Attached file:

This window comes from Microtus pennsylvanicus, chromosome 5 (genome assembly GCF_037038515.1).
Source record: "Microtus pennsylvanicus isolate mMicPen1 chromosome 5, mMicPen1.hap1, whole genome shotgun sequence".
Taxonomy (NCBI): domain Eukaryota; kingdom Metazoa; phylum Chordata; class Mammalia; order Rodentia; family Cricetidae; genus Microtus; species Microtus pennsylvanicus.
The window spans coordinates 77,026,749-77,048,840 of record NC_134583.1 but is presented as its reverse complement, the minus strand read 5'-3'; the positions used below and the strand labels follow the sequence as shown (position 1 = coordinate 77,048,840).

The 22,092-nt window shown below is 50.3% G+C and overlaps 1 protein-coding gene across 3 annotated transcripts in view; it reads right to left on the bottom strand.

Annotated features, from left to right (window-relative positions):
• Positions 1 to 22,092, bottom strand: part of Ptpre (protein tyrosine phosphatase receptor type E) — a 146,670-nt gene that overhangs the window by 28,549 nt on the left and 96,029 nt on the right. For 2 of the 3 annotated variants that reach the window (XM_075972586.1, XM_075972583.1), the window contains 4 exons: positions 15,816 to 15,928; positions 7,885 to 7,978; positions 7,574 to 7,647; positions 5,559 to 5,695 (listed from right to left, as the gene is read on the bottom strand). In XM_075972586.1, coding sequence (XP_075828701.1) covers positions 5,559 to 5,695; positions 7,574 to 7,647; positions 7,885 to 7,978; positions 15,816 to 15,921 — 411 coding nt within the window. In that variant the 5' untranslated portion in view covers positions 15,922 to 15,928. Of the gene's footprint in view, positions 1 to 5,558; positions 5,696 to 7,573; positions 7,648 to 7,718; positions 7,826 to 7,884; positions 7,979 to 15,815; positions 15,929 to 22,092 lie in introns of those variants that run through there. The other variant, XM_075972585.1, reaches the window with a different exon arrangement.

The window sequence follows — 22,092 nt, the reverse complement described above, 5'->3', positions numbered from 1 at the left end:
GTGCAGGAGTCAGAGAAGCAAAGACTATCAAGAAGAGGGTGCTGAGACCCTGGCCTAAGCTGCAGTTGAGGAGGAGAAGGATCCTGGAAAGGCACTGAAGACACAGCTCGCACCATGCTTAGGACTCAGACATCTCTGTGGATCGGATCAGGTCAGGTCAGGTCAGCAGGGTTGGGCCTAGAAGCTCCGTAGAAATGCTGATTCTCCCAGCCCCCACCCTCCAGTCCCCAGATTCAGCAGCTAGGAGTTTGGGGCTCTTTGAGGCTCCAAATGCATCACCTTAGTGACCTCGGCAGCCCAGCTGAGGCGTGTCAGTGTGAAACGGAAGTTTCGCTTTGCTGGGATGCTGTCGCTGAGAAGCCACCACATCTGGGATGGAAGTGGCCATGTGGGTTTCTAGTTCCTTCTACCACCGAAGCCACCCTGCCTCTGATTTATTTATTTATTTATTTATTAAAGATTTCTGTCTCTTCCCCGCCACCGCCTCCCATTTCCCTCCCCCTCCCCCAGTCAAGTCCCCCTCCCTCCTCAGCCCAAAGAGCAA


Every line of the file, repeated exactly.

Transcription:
This window comes from Microtus pennsylvanicus, chromosome 5 (genome assembly GCF_037038515.1).
Source record: "Microtus pennsylvanicus isolate mMicPen1 chromosome 5, mMicPen1.hap1, whole genome shotgun sequence".
Taxonomy (NCBI): domain Eukaryota; kingdom Metazoa; phylum Chordata; class Mammalia; order Rodentia; family Cricetidae; genus Microtus; species Microtus pennsylvanicus.
The window spans coordinates 77,026,749-77,048,840 of record NC_134583.1 but is presented as its reverse complement, the minus strand read 5'-3'; the positions used below and the strand labels follow the sequence as shown (position 1 = coordinate 77,048,840).

The 22,092-nt window shown below is 50.3% G+C and overlaps 1 protein-coding gene across 3 annotated transcripts in view; it reads right to left on the bottom strand.

Annotated features, from left to right (window-relative positions):
• Positions 1 to 22,092, bottom strand: part of Ptpre (protein tyrosine phosphatase receptor type E) — a 146,670-nt gene that overhangs the window by 28,549 nt on the left and 96,029 nt on the right. For 2 of the 3 annotated variants that reach the window (XM_075972586.1, XM_075972583.1), the window contains 4 exons: positions 15,816 to 15,928; positions 7,885 to 7,978; positions 7,574 to 7,647; positions 5,559 to 5,695 (listed from right to left, as the gene is read on the bottom strand). In XM_075972586.1, coding sequence (XP_075828701.1) covers positions 5,559 to 5,695; positions 7,574 to 7,647; positions 7,885 to 7,978; positions 15,816 to 15,921 — 411 coding nt within the window. In that variant the 5' untranslated portion in view covers positions 15,922 to 15,928. Of the gene's footprint in view, positions 1 to 5,558; positions 5,696 to 7,573; positions 7,648 to 7,718; positions 7,826 to 7,884; positions 7,979 to 15,815; positions 15,929 to 22,092 lie in introns of those variants that run through there. The other variant, XM_075972585.1, reaches the window with a different exon arrangement.

The window sequence follows — 22,092 nt, the reverse complement described above, 5'->3', positions numbered from 1 at the left end:
GTGCAGGAGTCAGAGAAGCAAAGACTATCAAGAAGAGGGTGCTGAGACCCTGGCCTAAGCTGCAGTTGAGGAGGAGAAGGATCCTGGAAAGGCACTGAAGACACAGCTCGCACCATGCTTAGGACTCAGACATCTCTGTGGATCGGATCAGGTCAGGTCAGGTCAGCAGGGTTGGGCCTAGAAGCTCCGTAGAAATGCTGATTCTCCCAGCCCCCACCCTCCAGTCCCCAGATTCAGCAGCTAGGAGTTTGGGGCTCTTTGAGGCTCCAAATGCATCACCTTAGTGACCTCGGCAGCCCAGCTGAGGCGTGTCAGTGTGAAACGGAAGTTTCGCTTTGCTGGGATGCTGTCGCTGAGAAGCCACCACATCTGGGATGGAAGTGGCCATGTGGGTTTCTAGTTCCTTCTACCACCGAAGCCACCCTGCCTCTGATTTATTTATTTATTTATTTATTAAAGATTTCTGTCTCTTCCCCGCCACCGCCTCCCATTTCCCTCCCCCTCCCCCAGTCAAGTCCCCCTCCCTCCTCAGCCCAAAGAGCAA